I often discuss the petty annoyances of life in West Africa – the bureaucracy, the corruption and so on. What I forget, is that although life is in many ways so much easier in the developed world, it can also be frustratingly annoying in other ways. When in the UK I have a lot of things to sort, to buy and so on and seem to spend half my time on 0800 numbers trying to explain petty problems that suddenly feel like huge issues, or unblocking credit cards that seem to assume that my use of them signifies suspicious behaviour. I soon get caught up with first world problems and it’s easy to forget I’m coming from somewhere that people will risk their lives by going to hospital too late, as they can’t afford the drugs.
So, there I was last Monday morning calling Lastminute.com who’d screwed up my mother’s birthday present. The first time I’ve been in the same country for her birthday in years and it was ruined.
Soon all these issues were history as we took off into cloudless skies where I had beautiful views over my green land, even spotting my old street in Brighton.
A couple of hours later and I was touching down in Madrid, before leaving shortly after for Dakar. It was good to be back amongst Wolof speakers and I could make out words and phrases as we embarked. A future book project means I really do have to be fluent in a local language so I’m making it my mission to learn in the next few months.
Upon landing into a Dakar night, the doors opened and there was that familiar feeling of entering the tropics – being hit by a warm wet wall, like entering a sauna, but fully dressed in European clothes.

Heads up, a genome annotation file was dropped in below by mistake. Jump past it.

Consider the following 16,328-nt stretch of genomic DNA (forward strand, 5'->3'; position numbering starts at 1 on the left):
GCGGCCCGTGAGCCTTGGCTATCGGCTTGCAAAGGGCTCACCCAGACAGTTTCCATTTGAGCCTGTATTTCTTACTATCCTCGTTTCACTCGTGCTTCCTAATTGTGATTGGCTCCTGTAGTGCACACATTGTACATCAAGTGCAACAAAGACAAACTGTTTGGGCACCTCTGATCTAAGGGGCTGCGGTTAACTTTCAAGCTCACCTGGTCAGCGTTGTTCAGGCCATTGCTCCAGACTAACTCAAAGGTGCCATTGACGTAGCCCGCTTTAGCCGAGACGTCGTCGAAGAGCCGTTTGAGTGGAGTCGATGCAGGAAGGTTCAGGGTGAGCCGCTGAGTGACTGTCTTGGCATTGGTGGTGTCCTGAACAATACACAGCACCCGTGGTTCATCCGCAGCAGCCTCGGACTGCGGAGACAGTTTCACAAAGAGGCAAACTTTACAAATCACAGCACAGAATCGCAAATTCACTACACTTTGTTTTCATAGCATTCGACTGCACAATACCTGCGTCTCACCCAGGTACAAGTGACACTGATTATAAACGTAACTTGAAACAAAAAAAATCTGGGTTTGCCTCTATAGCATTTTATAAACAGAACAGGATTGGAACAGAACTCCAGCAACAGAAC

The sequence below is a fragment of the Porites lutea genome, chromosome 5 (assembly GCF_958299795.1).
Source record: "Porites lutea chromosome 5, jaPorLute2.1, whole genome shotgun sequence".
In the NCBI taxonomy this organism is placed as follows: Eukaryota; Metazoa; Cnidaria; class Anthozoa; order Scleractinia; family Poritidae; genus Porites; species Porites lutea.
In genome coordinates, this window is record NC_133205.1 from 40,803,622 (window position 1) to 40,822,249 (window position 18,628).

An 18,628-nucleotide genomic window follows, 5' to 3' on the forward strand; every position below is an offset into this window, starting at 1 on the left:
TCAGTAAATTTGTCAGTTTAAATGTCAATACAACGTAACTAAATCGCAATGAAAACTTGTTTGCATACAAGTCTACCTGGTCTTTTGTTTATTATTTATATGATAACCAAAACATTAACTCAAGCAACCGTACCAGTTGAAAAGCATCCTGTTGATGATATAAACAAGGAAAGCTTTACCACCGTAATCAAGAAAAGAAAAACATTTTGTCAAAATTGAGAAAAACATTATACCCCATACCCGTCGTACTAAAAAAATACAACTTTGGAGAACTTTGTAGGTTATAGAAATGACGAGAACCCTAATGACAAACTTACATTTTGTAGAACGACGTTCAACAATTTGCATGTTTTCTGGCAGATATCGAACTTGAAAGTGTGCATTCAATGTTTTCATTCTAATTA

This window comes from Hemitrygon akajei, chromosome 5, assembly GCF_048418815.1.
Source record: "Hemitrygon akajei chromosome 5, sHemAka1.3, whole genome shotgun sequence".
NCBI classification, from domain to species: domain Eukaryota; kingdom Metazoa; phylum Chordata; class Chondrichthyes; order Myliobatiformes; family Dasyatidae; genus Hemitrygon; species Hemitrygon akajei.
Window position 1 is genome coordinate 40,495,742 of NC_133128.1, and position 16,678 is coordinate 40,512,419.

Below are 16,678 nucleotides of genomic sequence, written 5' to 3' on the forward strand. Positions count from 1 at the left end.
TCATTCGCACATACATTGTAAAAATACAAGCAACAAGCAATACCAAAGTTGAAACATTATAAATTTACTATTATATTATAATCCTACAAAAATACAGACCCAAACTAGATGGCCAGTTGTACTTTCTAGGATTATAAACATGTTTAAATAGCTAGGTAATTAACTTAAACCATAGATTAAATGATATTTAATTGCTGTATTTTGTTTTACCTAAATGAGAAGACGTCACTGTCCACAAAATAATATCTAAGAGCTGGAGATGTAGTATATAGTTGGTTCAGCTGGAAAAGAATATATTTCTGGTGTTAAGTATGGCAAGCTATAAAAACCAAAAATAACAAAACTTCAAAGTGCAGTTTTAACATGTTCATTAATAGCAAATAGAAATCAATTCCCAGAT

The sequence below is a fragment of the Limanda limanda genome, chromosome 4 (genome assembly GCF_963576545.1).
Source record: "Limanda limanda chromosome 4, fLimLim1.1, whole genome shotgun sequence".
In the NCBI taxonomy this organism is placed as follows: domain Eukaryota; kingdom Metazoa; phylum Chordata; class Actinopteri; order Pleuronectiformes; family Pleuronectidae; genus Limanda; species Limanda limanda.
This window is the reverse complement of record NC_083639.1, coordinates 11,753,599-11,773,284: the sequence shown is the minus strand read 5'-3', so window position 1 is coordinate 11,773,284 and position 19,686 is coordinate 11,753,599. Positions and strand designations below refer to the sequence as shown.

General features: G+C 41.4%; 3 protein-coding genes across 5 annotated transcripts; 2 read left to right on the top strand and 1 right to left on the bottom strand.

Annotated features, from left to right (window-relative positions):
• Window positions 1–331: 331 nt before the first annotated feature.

The airport was barely organised chaos. Two or three flights arrived close together, and we all queued in the non-air conditioned soup as the immigration slowly worked through the crowds. Everyone fanned themselves with open passports, trying to push forwards as if that might speed things up. Despite taking an hour to pass through, the baggage carousels hadn’t begun yet and there ensued another wait.
Finally I was out into the still muggy air and was rapidly accosted by two lads promising me the cheapest taxi. Refusing their offer of what I knew to be three times the going rate, I went with someone else, but as he tried to lead me down a dark street, whilst other empty taxis were passing, I got nervous and hailed a new one. Still the boy, tried to take credit for bringing the taxi a customer and managed to have the price upped to include his commission. By now I was too shattered to argue.
Nothing much had change and we whizzed into town past the mass of humanity living on the streets. Soon I was at my friend Vero’s apartment and shortly after, book artist and friend Bert arrived. After a few g&t’s I fell into a hot slumber.
I had a few jobs, but with Bert there, didn’t achieve a whole lot on the first day. Still, it was good to catch up, relax and gently acclimatise back into the African way of life. Later in the week I visited the studios of West African Democracy radio for an interview and to record book excerpts that they’d serialise over the next week. I had my first wolof lesson with Astou, a young communication expert who I’d met working with Chez Alpha books. I also dropped books off at their shop and arranged to go up later this year to sell at the Lou Bess market – watch this space.
The city was so hot. Even sitting in the shade found me dripping. Two months in Blighty and it seemed I’d de-acclimatised. Roll on November and the cooler, non-humid weather.